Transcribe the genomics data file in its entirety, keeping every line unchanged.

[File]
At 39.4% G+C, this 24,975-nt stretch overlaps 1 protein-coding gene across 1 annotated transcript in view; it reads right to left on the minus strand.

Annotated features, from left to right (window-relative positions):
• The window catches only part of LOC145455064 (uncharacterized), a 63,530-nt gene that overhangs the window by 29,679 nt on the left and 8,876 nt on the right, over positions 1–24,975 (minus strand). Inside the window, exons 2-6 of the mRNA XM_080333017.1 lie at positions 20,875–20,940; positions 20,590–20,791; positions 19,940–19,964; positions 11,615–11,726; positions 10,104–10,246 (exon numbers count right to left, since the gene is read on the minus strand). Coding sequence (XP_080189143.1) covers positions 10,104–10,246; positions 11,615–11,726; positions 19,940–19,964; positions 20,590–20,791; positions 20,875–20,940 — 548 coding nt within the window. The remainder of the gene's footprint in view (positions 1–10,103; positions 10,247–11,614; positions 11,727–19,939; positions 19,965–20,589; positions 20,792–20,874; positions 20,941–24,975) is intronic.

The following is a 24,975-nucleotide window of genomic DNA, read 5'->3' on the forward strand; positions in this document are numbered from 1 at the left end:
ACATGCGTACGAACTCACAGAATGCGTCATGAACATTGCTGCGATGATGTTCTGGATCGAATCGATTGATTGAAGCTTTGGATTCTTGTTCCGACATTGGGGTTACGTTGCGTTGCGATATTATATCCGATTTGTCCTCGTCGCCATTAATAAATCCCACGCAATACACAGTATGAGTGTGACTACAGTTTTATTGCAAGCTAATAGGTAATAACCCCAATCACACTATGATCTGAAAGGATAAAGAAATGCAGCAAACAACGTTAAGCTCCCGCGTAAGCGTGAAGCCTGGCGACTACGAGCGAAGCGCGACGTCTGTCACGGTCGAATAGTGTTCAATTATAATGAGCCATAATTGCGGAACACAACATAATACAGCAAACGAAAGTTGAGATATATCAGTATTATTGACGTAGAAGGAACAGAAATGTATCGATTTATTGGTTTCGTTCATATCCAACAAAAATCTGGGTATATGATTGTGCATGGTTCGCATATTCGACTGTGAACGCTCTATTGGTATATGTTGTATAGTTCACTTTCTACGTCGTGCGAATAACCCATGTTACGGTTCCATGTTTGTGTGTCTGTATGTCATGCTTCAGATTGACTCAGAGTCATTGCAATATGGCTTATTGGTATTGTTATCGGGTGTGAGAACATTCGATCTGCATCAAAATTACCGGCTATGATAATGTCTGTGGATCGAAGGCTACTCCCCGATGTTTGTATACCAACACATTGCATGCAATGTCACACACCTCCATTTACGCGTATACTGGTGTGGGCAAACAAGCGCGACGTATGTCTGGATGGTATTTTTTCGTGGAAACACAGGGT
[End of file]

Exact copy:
At 39.4% G+C, this 24,975-nt stretch overlaps 1 protein-coding gene across 1 annotated transcript in view; it reads right to left on the minus strand.

Annotated features, from left to right (window-relative positions):
• The window catches only part of LOC145455064 (uncharacterized), a 63,530-nt gene that overhangs the window by 29,679 nt on the left and 8,876 nt on the right, over positions 1–24,975 (minus strand). Inside the window, exons 2-6 of the mRNA XM_080333017.1 lie at positions 20,875–20,940; positions 20,590–20,791; positions 19,940–19,964; positions 11,615–11,726; positions 10,104–10,246 (exon numbers count right to left, since the gene is read on the minus strand). Coding sequence (XP_080189143.1) covers positions 10,104–10,246; positions 11,615–11,726; positions 19,940–19,964; positions 20,590–20,791; positions 20,875–20,940 — 548 coding nt within the window. The remainder of the gene's footprint in view (positions 1–10,103; positions 10,247–11,614; positions 11,727–19,939; positions 19,965–20,589; positions 20,792–20,874; positions 20,941–24,975) is intronic.

The following is a 24,975-nucleotide window of genomic DNA, read 5'->3' on the forward strand; positions in this document are numbered from 1 at the left end:
ACATGCGTACGAACTCACAGAATGCGTCATGAACATTGCTGCGATGATGTTCTGGATCGAATCGATTGATTGAAGCTTTGGATTCTTGTTCCGACATTGGGGTTACGTTGCGTTGCGATATTATATCCGATTTGTCCTCGTCGCCATTAATAAATCCCACGCAATACACAGTATGAGTGTGACTACAGTTTTATTGCAAGCTAATAGGTAATAACCCCAATCACACTATGATCTGAAAGGATAAAGAAATGCAGCAAACAACGTTAAGCTCCCGCGTAAGCGTGAAGCCTGGCGACTACGAGCGAAGCGCGACGTCTGTCACGGTCGAATAGTGTTCAATTATAATGAGCCATAATTGCGGAACACAACATAATACAGCAAACGAAAGTTGAGATATATCAGTATTATTGACGTAGAAGGAACAGAAATGTATCGATTTATTGGTTTCGTTCATATCCAACAAAAATCTGGGTATATGATTGTGCATGGTTCGCATATTCGACTGTGAACGCTCTATTGGTATATGTTGTATAGTTCACTTTCTACGTCGTGCGAATAACCCATGTTACGGTTCCATGTTTGTGTGTCTGTATGTCATGCTTCAGATTGACTCAGAGTCATTGCAATATGGCTTATTGGTATTGTTATCGGGTGTGAGAACATTCGATCTGCATCAAAATTACCGGCTATGATAATGTCTGTGGATCGAAGGCTACTCCCCGATGTTTGTATACCAACACATTGCATGCAATGTCACACACCTCCATTTACGCGTATACTGGTGTGGGCAAACAAGCGCGACGTATGTCTGGATGGTATTTTTTCGTGGAAACACAGGGT